A few years ago, Kit Eilertson of Merrimac looked around at the success of various tours of historic homes in Wisconsin and came up with an idea: Why not do the same with historic churches?

The result was the 2010 tour of historic churches in Baraboo, featuring six downtown congregations founded between 1841 and 1874. It was a hit, as hundreds of people spent a Sunday afternoon dipping in and out of the historic structures.

The same six churches will offer up a second look next Sunday. Why wasn’t there a tour last year?

“We didn’t want it to get dull and dry,” said Eilertson, a member of First Congregational United Church of Christ, one of the churches on the tour. “We thought it would just be more interesting and fresh if we skipped a year.”

Also keeping it fresh this time: The tour will explore the role that music plays in worship. Each church will offer live music, followed by a community hymn sing at the end of the afternoon on the city’s courthouse square.

The goal is not to proselytize, organizers say.

“Whether you like architecture or history or music, this is the place to be,” said Orris Smith, a member of St. John’s Evangelical Lutheran Church, another church on the tour. “And the price is right. It’s free.”

The other four churches involved are Trinity Episcopal Church, First Presbyterian Church, St. Joseph’s Catholic Church and First United Methodist Church.

“There are a lot of dramatic differences among us, but we’re able to work together, as long as people don’t start talking about how their church hierarchies work,” Eilertson said.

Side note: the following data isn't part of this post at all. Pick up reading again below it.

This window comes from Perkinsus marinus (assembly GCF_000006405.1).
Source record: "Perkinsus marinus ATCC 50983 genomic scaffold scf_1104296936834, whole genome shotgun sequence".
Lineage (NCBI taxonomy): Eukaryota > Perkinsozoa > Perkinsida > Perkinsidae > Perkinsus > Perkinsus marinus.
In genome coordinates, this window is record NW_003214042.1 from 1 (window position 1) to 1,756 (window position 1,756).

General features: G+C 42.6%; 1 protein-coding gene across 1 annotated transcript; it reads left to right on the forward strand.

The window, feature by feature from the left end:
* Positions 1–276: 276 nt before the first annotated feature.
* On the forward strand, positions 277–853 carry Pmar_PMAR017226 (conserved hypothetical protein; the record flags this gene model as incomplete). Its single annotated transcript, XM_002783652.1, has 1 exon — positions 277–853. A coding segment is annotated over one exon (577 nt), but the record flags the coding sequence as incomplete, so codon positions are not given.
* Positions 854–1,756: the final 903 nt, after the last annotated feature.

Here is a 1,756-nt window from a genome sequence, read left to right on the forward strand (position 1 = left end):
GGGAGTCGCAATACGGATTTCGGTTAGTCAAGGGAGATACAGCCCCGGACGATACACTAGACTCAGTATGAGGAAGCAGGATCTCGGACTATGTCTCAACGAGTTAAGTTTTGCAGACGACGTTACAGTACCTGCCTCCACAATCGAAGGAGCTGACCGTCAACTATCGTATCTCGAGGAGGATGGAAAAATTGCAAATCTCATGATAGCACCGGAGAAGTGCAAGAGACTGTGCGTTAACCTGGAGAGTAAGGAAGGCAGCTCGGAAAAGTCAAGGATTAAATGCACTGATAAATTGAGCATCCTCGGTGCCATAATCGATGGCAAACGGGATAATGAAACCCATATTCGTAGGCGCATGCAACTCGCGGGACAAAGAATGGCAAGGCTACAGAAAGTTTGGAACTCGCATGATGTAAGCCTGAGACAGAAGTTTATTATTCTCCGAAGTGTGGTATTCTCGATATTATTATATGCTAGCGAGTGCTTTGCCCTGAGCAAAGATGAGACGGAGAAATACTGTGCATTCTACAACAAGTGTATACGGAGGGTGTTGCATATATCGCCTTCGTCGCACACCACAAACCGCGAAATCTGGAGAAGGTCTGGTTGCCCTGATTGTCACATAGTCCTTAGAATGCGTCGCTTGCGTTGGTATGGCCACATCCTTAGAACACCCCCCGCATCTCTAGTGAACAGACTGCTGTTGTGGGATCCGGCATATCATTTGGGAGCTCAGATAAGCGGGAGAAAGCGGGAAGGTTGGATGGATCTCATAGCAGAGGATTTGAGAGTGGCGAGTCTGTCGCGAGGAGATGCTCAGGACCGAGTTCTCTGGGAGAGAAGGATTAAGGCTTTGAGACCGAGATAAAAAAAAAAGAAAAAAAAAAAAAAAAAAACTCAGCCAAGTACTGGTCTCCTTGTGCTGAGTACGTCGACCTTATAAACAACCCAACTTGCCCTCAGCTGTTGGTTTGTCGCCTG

Smith thinks people have a natural curiosity about how their neighbors worship. The tour gives people permission to snoop.

“There’s a stigma about going into other people’s churches,” he said. “It’s something you just don’t do. But here’s a day when you can do that — and everyone’s doing it with you.”

All six churches will be open from 1 to 4 p.m. The hymn sing follows at 4 p.m. in the center of town.

Participants can start at any one of the six churches. They’ll get a map and a list of times for the live music. All six churches are within walking distance, but taking such an approach may not be practical.

“Six churches is a lot to visit in three hours, especially if you get talking to people,” Eilertson said.

Two years ago on the tour, First United Methodist Church thrilled children by letting them ring the church’s historic bell, which arrived by wagon in the 1800s. The church will be offering the same opportunity again this time.

The Rev. Donna Miller suggests adult supervision. “The little ones actually go up with the rope if someone’s not holding on to them.”

Religion-related story ideas? Contact Doug Erickson at derickson@madison.com.

Education and religion reporter

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